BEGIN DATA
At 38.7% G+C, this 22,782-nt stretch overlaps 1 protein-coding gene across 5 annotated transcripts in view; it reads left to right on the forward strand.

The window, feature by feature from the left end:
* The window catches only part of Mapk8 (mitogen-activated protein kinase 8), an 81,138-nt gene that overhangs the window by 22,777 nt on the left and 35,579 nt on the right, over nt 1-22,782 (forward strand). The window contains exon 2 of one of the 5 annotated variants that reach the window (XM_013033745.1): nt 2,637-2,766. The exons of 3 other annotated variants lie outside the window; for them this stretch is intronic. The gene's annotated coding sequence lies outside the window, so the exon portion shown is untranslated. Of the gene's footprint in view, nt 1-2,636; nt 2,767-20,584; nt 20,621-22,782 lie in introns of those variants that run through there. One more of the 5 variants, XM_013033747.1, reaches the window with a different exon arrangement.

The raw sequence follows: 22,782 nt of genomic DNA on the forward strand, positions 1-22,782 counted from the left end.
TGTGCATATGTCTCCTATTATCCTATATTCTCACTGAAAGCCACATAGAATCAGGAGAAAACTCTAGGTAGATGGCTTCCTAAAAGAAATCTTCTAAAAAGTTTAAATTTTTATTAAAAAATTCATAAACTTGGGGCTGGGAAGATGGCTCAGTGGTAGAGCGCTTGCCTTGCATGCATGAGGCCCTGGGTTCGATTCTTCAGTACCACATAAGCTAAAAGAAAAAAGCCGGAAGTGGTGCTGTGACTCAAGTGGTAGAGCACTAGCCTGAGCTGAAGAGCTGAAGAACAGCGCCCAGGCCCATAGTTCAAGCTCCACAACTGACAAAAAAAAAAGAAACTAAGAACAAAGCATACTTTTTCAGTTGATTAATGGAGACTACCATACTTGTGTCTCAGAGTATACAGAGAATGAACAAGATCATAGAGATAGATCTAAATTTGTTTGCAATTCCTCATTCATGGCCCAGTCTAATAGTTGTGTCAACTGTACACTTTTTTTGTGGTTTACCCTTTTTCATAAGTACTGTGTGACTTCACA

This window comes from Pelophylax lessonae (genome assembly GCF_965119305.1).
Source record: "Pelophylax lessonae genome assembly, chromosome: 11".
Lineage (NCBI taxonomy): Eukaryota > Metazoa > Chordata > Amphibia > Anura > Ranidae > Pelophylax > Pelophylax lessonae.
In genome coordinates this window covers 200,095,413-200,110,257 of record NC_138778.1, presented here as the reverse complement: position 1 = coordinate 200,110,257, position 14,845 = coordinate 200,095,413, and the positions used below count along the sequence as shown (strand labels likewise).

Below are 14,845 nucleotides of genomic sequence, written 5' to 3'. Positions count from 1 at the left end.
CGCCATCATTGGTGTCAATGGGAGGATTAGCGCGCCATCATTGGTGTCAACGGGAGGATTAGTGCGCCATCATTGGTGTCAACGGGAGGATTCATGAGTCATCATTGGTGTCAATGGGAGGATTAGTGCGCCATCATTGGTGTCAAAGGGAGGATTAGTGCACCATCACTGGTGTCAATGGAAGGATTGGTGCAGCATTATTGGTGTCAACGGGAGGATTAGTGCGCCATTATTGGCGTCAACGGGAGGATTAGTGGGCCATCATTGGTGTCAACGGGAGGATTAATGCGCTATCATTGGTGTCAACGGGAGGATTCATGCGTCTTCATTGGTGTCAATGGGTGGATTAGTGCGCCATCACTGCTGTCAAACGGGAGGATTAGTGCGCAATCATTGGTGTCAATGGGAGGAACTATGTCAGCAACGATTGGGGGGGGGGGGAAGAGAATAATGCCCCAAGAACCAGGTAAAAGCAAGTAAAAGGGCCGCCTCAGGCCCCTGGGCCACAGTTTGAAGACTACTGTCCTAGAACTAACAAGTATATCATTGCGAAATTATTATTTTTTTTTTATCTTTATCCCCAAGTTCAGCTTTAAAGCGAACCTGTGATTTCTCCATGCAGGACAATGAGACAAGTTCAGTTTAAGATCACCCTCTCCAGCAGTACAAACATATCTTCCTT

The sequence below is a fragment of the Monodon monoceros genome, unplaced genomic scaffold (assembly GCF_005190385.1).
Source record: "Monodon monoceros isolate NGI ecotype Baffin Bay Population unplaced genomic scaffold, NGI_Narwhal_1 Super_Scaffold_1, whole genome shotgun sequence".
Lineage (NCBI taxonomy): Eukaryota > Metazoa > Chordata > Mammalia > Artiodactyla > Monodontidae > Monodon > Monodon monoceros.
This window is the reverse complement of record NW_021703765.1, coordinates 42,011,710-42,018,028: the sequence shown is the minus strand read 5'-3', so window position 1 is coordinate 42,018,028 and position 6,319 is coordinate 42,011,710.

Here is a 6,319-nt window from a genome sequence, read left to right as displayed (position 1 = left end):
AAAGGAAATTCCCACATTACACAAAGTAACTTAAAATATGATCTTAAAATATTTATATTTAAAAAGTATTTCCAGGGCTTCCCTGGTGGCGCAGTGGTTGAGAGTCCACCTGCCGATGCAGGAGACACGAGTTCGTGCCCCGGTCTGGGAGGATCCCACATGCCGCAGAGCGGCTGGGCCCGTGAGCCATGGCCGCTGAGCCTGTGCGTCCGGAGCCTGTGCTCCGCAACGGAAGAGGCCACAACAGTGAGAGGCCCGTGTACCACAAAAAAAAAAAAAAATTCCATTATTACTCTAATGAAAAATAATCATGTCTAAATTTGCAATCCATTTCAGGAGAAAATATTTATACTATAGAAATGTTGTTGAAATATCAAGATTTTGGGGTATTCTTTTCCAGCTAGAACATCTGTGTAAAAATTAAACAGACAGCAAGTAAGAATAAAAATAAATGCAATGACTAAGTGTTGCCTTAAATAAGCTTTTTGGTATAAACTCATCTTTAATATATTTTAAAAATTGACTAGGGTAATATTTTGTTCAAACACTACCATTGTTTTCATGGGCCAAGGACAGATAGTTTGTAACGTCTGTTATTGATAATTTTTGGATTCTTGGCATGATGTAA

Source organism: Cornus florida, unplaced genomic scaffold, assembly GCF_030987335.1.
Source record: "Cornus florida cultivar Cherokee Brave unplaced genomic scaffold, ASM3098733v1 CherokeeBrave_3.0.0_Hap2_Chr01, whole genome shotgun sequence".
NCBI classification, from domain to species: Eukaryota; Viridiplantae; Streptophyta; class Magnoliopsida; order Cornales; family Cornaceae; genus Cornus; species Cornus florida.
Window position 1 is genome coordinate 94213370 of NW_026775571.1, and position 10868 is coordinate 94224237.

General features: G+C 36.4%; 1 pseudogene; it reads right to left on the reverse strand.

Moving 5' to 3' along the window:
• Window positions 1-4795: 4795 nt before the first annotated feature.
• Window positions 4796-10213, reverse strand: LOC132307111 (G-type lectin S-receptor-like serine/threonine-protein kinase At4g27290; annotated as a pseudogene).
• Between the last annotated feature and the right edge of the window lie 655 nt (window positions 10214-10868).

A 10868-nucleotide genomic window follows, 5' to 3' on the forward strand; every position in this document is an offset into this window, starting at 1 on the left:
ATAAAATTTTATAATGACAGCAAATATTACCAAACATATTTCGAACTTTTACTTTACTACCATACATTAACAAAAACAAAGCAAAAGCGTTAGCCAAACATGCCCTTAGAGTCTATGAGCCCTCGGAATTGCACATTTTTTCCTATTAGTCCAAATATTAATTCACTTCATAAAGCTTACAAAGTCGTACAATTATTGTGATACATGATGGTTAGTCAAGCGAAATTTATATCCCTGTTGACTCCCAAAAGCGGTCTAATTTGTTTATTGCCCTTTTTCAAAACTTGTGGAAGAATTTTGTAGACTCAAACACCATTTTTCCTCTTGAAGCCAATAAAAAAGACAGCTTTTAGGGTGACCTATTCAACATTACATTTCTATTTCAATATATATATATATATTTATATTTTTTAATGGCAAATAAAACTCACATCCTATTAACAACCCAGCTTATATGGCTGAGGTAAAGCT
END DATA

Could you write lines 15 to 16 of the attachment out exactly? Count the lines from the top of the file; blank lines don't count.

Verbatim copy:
This window is the reverse complement of record NW_021703765.1, coordinates 42,011,710-42,018,028: the sequence shown is the minus strand read 5'-3', so window position 1 is coordinate 42,018,028 and position 6,319 is coordinate 42,011,710.

Here is a 6,319-nt window from a genome sequence, read left to right as displayed (position 1 = left end):